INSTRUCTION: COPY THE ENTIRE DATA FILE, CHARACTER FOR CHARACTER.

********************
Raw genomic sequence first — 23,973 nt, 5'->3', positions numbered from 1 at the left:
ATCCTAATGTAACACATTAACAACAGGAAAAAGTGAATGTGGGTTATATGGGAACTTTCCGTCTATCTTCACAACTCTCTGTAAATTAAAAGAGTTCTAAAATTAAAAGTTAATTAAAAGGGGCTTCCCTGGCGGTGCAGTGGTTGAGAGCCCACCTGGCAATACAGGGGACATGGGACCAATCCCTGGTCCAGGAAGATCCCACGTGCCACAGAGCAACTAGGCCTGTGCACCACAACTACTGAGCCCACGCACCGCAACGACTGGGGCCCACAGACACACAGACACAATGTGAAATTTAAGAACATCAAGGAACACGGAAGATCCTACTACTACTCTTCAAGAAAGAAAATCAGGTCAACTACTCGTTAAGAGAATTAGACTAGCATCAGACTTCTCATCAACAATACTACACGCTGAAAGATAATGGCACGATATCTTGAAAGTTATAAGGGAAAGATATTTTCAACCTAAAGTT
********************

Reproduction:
Raw genomic sequence first — 23,973 nt, 5'->3', positions numbered from 1 at the left:
ATCCTAATGTAACACATTAACAACAGGAAAAAGTGAATGTGGGTTATATGGGAACTTTCCGTCTATCTTCACAACTCTCTGTAAATTAAAAGAGTTCTAAAATTAAAAGTTAATTAAAAGGGGCTTCCCTGGCGGTGCAGTGGTTGAGAGCCCACCTGGCAATACAGGGGACATGGGACCAATCCCTGGTCCAGGAAGATCCCACGTGCCACAGAGCAACTAGGCCTGTGCACCACAACTACTGAGCCCACGCACCGCAACGACTGGGGCCCACAGACACACAGACACAATGTGAAATTTAAGAACATCAAGGAACACGGAAGATCCTACTACTACTCTTCAAGAAAGAAAATCAGGTCAACTACTCGTTAAGAGAATTAGACTAGCATCAGACTTCTCATCAACAATACTACACGCTGAAAGATAATGGCACGATATCTTGAAAGTTATAAGGGAAAGATATTTTCAACCTAAAGTT